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Sailing Letter Nov 2016: Curacao – Göteborg – St:a Martha (Colombia)

December 29, 2016

After some time in Spanish Water (Curacao) doing “nothing”, we got ourselves a busy schedule. The boat was moved to the Willemstad marina and hoisted the second week of October. We checked all through-hull-fittings, the toilet pipes and the exterior. The copper coat is still OK, so we had it rubbed by the marina people, the same with the polishing of the hull. Seeing a lot of barnacles on the bow-thruster blades and the propeller, we removed all old antifoul painting from them. Hopefully easier to scrub and keep clean.  Since all work had to be done in +34 degrees heat, with maximum humidity, we decided to stay in a hotel during the time the boat was on the hard. It turned out to be a really good idea, and we maximized the use of the bath tub and air-condition.

Oct.22 we took the plane back to Sweden: before going through the Panama-canal, we felt it was a good idea to visit our friends and family. We also needed to renew passports and buy some stuff for the boat. The 2 weeks were hectic. We drew 2000 km between Göteborg-Stockholm-Trollhättan and Uppsala. Managed to visit all relatives and most of the friends from the Långedrag Marina (GKSS) and some ex-working colleagues. Most of the time Sweden was sunny and beautifully coloured in green-yellow-red. Only on the last 2 days it showed the reason why we went sailing: grey colours, ice-cold and snow. We came back to Curacao with our bags full with necessary stuff, launched the boat, stocked up with groceries and set sail for Colombia.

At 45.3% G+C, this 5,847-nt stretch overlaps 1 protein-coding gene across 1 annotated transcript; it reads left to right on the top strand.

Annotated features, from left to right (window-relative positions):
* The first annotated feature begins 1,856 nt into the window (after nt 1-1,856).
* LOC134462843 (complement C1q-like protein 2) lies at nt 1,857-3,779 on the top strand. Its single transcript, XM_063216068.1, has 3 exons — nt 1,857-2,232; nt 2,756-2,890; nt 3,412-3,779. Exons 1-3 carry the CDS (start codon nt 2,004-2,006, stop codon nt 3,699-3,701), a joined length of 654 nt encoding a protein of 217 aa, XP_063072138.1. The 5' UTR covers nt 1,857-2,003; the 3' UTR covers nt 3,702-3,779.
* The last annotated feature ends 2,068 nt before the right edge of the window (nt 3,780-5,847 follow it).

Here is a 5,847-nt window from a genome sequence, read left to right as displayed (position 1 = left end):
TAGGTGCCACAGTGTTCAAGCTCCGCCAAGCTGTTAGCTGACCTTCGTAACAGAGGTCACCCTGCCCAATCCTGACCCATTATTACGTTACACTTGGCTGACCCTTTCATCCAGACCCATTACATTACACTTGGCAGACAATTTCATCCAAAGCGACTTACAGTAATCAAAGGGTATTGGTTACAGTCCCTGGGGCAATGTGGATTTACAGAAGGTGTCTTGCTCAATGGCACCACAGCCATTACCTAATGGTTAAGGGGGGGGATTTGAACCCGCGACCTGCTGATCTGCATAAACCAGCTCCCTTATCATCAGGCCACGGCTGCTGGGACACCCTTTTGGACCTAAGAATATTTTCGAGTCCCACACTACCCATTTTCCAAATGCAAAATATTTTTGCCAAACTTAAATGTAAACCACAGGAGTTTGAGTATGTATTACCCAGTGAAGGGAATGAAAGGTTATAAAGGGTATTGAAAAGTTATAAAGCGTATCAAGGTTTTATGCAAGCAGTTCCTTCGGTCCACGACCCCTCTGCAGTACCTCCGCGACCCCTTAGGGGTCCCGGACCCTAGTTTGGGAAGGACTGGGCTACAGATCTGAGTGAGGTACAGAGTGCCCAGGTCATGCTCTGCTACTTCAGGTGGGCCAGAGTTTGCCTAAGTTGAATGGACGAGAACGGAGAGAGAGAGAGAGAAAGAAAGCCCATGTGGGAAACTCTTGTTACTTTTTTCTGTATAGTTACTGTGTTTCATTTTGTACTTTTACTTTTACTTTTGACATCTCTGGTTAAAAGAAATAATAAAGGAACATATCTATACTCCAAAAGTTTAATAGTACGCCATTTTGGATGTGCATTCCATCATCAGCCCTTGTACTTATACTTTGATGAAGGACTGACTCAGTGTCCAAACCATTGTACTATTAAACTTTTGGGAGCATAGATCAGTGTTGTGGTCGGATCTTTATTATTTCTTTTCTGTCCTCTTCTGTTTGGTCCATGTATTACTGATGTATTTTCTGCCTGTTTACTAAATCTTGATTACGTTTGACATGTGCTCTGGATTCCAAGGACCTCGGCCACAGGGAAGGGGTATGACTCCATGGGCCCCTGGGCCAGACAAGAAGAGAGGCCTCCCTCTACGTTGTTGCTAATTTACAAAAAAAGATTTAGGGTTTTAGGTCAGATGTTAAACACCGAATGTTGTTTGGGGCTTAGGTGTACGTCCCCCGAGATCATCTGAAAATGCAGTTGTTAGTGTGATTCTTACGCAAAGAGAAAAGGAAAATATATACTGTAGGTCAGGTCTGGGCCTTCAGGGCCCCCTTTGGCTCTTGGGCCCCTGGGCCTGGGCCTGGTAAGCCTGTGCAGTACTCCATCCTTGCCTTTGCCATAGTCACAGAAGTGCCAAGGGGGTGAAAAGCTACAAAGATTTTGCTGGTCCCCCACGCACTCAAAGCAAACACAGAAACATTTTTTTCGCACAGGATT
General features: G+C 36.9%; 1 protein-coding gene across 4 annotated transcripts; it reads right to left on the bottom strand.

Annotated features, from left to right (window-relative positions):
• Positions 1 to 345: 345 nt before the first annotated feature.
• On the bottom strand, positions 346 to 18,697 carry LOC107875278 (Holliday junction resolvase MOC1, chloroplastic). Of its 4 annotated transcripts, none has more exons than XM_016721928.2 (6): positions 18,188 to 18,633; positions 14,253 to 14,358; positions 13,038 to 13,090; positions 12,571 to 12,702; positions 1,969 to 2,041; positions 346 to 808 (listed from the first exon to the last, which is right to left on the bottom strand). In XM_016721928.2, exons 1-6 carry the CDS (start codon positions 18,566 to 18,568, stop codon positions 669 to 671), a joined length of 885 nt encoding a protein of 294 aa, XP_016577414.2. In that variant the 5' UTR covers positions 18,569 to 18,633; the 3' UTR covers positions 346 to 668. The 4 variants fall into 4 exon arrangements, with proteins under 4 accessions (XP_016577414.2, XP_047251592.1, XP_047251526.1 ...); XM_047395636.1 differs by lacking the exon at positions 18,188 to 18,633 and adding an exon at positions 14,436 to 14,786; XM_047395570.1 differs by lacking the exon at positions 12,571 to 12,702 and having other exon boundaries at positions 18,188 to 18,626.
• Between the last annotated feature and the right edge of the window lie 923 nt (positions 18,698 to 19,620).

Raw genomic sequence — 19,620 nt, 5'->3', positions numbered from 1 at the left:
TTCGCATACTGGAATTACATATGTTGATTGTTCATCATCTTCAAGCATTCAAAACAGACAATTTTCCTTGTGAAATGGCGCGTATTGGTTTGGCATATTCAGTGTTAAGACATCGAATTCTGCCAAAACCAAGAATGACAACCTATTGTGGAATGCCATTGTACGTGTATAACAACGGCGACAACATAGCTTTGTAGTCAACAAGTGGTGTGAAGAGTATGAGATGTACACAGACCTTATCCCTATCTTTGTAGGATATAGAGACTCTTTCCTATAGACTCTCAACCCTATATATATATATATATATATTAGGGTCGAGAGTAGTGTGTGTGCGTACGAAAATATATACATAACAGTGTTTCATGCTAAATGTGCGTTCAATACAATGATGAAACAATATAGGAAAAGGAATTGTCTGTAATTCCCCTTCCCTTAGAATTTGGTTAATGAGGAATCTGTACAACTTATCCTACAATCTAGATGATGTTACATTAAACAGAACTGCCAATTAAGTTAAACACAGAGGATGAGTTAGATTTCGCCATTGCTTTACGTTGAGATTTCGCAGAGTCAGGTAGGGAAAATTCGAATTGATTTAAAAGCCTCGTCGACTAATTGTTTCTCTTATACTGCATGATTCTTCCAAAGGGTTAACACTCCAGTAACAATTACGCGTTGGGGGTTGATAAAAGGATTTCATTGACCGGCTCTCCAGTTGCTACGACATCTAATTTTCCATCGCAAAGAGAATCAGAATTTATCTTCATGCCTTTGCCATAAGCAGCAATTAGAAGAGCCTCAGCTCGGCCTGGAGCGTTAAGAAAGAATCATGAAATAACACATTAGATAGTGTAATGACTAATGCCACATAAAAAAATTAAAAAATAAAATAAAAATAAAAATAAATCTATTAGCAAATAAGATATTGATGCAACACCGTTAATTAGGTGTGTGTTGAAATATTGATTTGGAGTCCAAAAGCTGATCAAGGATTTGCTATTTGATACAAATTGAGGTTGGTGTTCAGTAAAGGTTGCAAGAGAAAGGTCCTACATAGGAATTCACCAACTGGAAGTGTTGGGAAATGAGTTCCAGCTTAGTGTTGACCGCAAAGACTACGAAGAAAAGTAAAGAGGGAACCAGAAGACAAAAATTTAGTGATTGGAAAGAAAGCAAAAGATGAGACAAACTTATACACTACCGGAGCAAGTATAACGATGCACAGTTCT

Nov.12 we arrived in Santa Martha, after a good sailing with OK winds and only a little use of the engine. The marina in St:a Martha is relatively new and rather sheltered with finger pontoons, good shower and laundry facilities and very friendly people. Even if the city is big ( 1,4 mil. people) you have the feeling of a smaller town, since the marina is close to the old centre and the city is more or less divided in 2 parts, with a mountain ridge in between. We felt relatively safe walking around on the narrow chaotic streets, enjoying the favourable prices in bars and restaurants and markets. We got some very nice Cheviche (marinated seafood) and tested some other Columbian food. Buying fresh pineapple or mango from the small moveable selling stores at the streets, was cheap and good.

Together with our Dutch friends we took the plane to Bogota for a 3 day stay. The capital was really to our liking. We stayed at a hotel right in the centre of the old town, with all the narrow uphill/downhill streets to walk and enjoy the views. As Peter mentioned in the blog, we visited the Gold Museum, a truly fantastic place with millions of gold pieces and clay statues and pots to show from the Indian era.  The city has 9mil. inhabitants and it is growing fast. We saw a figure of 250.000 inhabitants in the beginning of the 1900, so the growth is enormous! The streets are packed with cars, but on Sundays many streets are closed and could be used for bicycling, jogging and walking. Bogota is situated on 2600 m in the middle of the country. It is rather cold and rainy. Both Peter and I felt some headache from the altitude. On the other side of the ridge, which has 2 peaks of 5000 meter, the Amazone river begins. On the western side you will find the 3:rd largest river of northern South America, the Magdalena River floating out in the Caribic sea, bringing with it huge logs and other debris that forces you to have good watch when sailing.

All in all we liked Colombia very much. Friendly people, nice music, especially on Tuesdays in the city centre of St Martha and good weather. Last night Peter and I ended up in a nice pub with live music (unplugged traditional and rap music )and very good food, so the memory of Columbia will be very positive.

From → Sailing Letters

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